Science talks online are suffering from the too-much-choice problem that TV shows have right now. The removal of artificial scarcity (having to be at the right location at the right time) means you can watch almost anything at almost any time. Paralysis from decision overload is not uncommon.
One idea is Science Cafe New Hampshire. I’m not participating in the online sessions after a decade in the in-person sessions but the Nashua-area folks are doing a great job. Keep an eye on http://sciencecafenh.org/ where you can sign up for the email announcements.
There’s also Science on Tap from the SEE Science Museum in Manchester: Their schedule is on their website at see-sciencecenter.org/adults/. (When you’re a science museum, “adult content” doesn’t mean what it does online.)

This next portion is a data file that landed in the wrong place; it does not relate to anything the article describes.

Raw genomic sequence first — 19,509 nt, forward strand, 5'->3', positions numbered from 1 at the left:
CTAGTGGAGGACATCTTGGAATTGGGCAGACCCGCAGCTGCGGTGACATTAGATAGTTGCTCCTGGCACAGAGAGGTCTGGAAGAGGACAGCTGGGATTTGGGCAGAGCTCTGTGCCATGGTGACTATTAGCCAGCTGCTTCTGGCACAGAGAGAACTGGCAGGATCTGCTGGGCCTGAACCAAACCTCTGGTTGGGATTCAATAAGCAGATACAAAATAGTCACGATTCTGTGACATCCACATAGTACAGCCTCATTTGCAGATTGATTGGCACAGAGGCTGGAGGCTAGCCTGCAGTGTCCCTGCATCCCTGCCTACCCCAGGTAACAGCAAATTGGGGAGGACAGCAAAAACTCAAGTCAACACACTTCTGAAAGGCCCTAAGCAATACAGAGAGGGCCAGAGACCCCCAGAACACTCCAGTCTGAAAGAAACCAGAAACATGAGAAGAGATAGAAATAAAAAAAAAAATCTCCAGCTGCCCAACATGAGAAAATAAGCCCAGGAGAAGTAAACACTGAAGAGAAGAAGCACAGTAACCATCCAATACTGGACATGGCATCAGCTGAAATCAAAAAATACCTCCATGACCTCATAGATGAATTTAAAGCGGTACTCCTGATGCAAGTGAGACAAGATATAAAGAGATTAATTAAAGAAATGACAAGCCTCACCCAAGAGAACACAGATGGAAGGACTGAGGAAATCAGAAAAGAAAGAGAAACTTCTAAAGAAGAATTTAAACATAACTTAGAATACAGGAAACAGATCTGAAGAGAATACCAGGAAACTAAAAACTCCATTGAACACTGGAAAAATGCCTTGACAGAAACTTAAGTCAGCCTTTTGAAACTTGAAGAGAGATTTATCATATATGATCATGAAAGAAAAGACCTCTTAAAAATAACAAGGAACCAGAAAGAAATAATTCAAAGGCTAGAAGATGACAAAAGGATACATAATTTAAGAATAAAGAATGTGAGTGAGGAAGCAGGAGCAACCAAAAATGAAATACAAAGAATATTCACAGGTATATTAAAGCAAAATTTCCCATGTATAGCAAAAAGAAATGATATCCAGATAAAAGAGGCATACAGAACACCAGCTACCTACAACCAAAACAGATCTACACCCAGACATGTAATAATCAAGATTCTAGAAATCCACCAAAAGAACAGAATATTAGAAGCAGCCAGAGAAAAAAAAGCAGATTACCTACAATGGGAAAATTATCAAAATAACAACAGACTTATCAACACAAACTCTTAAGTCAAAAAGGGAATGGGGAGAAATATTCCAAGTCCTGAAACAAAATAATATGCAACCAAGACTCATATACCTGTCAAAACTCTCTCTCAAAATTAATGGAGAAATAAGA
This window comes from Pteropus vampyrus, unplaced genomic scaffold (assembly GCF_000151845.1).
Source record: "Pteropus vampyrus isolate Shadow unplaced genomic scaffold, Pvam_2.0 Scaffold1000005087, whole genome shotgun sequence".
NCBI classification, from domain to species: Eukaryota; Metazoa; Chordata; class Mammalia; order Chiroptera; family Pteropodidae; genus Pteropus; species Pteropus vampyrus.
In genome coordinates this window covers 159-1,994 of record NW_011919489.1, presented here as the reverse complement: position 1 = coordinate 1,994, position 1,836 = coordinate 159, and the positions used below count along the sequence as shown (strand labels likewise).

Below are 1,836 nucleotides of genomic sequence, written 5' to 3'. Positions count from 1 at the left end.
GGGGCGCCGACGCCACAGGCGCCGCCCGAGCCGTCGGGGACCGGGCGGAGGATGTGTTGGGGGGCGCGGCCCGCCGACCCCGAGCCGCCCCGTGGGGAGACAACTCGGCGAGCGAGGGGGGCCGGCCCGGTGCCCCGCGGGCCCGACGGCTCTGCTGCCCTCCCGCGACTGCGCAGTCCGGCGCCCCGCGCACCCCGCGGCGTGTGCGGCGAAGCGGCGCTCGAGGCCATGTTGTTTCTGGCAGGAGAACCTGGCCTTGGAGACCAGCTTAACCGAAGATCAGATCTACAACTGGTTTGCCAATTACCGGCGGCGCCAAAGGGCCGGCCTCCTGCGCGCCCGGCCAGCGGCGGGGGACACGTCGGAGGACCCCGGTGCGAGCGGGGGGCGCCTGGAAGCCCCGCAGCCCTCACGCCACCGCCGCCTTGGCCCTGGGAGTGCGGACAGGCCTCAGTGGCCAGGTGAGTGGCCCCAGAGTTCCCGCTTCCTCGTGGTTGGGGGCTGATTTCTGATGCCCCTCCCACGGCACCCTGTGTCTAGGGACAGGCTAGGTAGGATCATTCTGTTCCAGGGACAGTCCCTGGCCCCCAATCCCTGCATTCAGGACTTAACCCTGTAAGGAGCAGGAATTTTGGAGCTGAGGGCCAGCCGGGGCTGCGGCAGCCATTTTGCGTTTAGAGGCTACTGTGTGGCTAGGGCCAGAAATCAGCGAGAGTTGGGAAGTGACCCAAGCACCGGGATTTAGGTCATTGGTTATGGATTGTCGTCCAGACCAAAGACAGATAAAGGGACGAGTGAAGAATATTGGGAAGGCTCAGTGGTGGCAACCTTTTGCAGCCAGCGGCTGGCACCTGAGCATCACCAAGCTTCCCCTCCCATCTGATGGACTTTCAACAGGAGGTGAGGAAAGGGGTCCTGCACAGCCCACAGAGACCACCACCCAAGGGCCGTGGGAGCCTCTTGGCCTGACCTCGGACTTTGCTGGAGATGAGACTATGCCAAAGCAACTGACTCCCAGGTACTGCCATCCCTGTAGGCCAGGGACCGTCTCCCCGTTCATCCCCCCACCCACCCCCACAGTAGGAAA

Another thought: April is New Hampshire Archaeology Month and the state Archaeology Society has moved it series of annual presentations online. The calendar is here: http://bit.ly/ArchMonthpdf
They have a number of talks scheduled as early as April 1. The one that most caught my eye is Sunday, April 11, 3 p.m.: “Wicked Awesome Rocks: Investigating the use of stone tools with microwear analysis” by Heather Rockwell, Assistant Professor of Cultural and Historic Preservation, Salve Regina University.
There are scads of other examples, including talks from professors at colleges. I once started a calendar of such events but it was too much work for me to maintain; with online talks, it would be overwhelming!